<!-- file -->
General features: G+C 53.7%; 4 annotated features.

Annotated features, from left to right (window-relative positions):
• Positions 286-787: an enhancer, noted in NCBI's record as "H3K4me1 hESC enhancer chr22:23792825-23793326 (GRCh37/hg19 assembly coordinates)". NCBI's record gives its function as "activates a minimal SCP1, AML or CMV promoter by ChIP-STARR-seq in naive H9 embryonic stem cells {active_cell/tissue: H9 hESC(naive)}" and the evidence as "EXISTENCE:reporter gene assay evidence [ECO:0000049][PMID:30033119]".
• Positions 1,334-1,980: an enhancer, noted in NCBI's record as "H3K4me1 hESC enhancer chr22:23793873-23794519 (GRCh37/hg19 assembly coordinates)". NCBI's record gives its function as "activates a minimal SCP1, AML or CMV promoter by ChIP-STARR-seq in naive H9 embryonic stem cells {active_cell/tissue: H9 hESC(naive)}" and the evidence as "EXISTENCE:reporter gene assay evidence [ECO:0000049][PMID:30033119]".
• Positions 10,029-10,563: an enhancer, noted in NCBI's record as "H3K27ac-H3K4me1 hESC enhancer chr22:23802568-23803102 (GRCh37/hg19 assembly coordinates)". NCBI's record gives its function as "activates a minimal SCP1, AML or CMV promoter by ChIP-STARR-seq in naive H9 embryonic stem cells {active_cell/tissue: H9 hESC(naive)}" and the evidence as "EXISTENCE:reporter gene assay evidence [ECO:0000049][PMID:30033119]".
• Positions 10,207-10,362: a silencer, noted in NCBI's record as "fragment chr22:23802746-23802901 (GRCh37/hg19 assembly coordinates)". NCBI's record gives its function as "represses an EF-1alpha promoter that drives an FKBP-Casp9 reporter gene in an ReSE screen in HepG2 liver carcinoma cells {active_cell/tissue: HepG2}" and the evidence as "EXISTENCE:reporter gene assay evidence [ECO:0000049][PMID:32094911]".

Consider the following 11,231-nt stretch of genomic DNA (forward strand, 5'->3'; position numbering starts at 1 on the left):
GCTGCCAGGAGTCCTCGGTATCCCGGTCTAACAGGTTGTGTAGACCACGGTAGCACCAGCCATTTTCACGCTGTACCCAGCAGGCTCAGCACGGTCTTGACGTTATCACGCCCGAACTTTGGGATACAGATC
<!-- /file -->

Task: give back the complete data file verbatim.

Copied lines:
General features: G+C 53.7%; 4 annotated features.

Annotated features, from left to right (window-relative positions):
• Positions 286-787: an enhancer, noted in NCBI's record as "H3K4me1 hESC enhancer chr22:23792825-23793326 (GRCh37/hg19 assembly coordinates)". NCBI's record gives its function as "activates a minimal SCP1, AML or CMV promoter by ChIP-STARR-seq in naive H9 embryonic stem cells {active_cell/tissue: H9 hESC(naive)}" and the evidence as "EXISTENCE:reporter gene assay evidence [ECO:0000049][PMID:30033119]".
• Positions 1,334-1,980: an enhancer, noted in NCBI's record as "H3K4me1 hESC enhancer chr22:23793873-23794519 (GRCh37/hg19 assembly coordinates)". NCBI's record gives its function as "activates a minimal SCP1, AML or CMV promoter by ChIP-STARR-seq in naive H9 embryonic stem cells {active_cell/tissue: H9 hESC(naive)}" and the evidence as "EXISTENCE:reporter gene assay evidence [ECO:0000049][PMID:30033119]".
• Positions 10,029-10,563: an enhancer, noted in NCBI's record as "H3K27ac-H3K4me1 hESC enhancer chr22:23802568-23803102 (GRCh37/hg19 assembly coordinates)". NCBI's record gives its function as "activates a minimal SCP1, AML or CMV promoter by ChIP-STARR-seq in naive H9 embryonic stem cells {active_cell/tissue: H9 hESC(naive)}" and the evidence as "EXISTENCE:reporter gene assay evidence [ECO:0000049][PMID:30033119]".
• Positions 10,207-10,362: a silencer, noted in NCBI's record as "fragment chr22:23802746-23802901 (GRCh37/hg19 assembly coordinates)". NCBI's record gives its function as "represses an EF-1alpha promoter that drives an FKBP-Casp9 reporter gene in an ReSE screen in HepG2 liver carcinoma cells {active_cell/tissue: HepG2}" and the evidence as "EXISTENCE:reporter gene assay evidence [ECO:0000049][PMID:32094911]".

Consider the following 11,231-nt stretch of genomic DNA (forward strand, 5'->3'; position numbering starts at 1 on the left):
GCTGCCAGGAGTCCTCGGTATCCCGGTCTAACAGGTTGTGTAGACCACGGTAGCACCAGCCATTTTCACGCTGTACCCAGCAGGCTCAGCACGGTCTTGACGTTATCACGCCCGAACTTTGGGATACAGATC